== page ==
Few could have predicted events in La Liga this weekend, but then that is the nature of the sport. In a week during which Cristiano Ronaldo picked up the Ballon d’Or, Carlo Ancelotti his 500th career victory and Karim Benzema his 100th Real Madrid goal, Barcelona and Atlético Madrid gifted Real a way back into the title race.
Ancelotti’s side held up its side of the bargain in thrashing a hapless Betis 0-5 in Seville on Saturday. That result was enough to persuade the Betis board of to sack its coach for the second time in as many months, Juan Carlos Garrido being shown the door with the baying of the fans still ringing in his ears (fans who still sing the praises of his predecessor Pepe Mel).
Scheduled before its title rivals this weekend, Real spent Saturday night level on points. Plácido Domingo thunders out of Real’s PA before every home game, and Sunday brought a wave of unexpected tranquility to the Bernabéu club: Sevilla was always going to give Atlético a tough match, given the mileage between the sides, but Levante’s clash with Barcelona looked like an easy three-point turn.
Even with Leo Messi back in the team and back in the goals, Levante constructed a brick wall to repel Barcelona’s 70-percent possession and 17 shots. The home side was aided by a bizarre decision from Barça coach Gerardo Martino to remove the two players making inroads into the massed ranks of home defense, Pedro and Cesc Fàbregas.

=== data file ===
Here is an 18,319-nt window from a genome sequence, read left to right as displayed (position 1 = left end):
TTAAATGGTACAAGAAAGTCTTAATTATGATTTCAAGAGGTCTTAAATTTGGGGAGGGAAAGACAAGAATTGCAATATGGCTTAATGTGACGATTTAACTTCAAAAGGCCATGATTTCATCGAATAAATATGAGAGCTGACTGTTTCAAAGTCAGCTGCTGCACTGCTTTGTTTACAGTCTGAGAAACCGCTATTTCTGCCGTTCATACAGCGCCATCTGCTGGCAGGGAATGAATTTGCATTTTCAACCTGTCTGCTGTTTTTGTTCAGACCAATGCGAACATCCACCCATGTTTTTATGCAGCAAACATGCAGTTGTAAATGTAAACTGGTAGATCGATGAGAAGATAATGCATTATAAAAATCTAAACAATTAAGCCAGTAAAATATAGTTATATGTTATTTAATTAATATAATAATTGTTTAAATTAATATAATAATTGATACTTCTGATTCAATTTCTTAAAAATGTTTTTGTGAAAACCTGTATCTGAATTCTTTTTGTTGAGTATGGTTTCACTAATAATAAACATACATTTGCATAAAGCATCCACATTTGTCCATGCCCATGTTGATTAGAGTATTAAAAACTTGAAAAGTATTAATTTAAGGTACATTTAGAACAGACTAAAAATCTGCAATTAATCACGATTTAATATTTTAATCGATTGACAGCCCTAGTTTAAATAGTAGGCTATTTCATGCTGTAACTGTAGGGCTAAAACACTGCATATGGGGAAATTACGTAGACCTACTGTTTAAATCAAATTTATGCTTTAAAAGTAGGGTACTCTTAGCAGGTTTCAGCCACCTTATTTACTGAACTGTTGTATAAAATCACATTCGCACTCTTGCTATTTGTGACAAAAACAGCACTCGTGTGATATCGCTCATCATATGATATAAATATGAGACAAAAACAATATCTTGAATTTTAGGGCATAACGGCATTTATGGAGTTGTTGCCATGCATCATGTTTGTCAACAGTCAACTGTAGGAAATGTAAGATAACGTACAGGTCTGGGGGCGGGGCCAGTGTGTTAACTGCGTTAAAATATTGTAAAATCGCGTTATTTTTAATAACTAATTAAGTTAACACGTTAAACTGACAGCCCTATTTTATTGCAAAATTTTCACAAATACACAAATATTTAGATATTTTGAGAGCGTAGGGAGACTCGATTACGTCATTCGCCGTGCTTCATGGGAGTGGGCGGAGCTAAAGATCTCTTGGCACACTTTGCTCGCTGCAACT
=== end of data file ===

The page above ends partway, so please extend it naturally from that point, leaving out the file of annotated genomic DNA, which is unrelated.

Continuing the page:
Atlético similarly found itself short on inspiration against Unai Emery’s Sevilla, which the meticulous coach has constructed with byzantine zeal since his arrival exactly a year ago. Much like Betis, Sevilla was dismantled in the summer, losing Spain internationals Álvaro Negredo and Jesús Navas, midfield cogs Gary Medel and Geoffrey Kondogbia, and some of its young promises in Antonio Luna and Luis Alberto in a book-balancing act. But Emery has made the most of the sum of parts that remained and in Ivan Rakitic has the most decisive player in the league outside the current top three.
With the right coach, teams can be cajoled into feats that defy their individual abilities
Even when reduced to 10 men Sevilla held firm for a 1-1 tie against Atlético at the Calderón, where only Real and Barcelona have won in the past two seasons and no side had managed to avoid defeat until the Catalans rode into the capital last weekend. It is probably too late for any team to arrest the charge of the top three toward the title and automatic playoff places for the Champions League, but one spot remains open and Sevilla is now just six points away from it. Considering the modesty of his resources in comparison to his predecessors, Emery is doing a commendable job.
Much the same can be said of Marcelino García Toral, one of those predecessors. Now at Villarreal, the last side he faced before being axed as Sevilla coach, Marcelino signed his contract on the same day last year as Emery. He subsequently led the Yellow Submarine to promotion from Segunda, despite the club’s best players being sold off the previous summer to offset the costs of its shock relegation in 2012. Villarreal now sits fourth in La Liga, an achievement based partly on hanging on to Bruno Soriano and the prowess of Ikechukwu Uche, last season’s club top scorer who is leading the line again to devastating effect this campaign.
It goes to show that with the right coach, teams collectively can be cajoled into feats that defy their individual abilities; Atlético under Diego Simeone is another case in point. And with the wrong coach, quite the opposite can happen, as Garrido discovered on Sunday.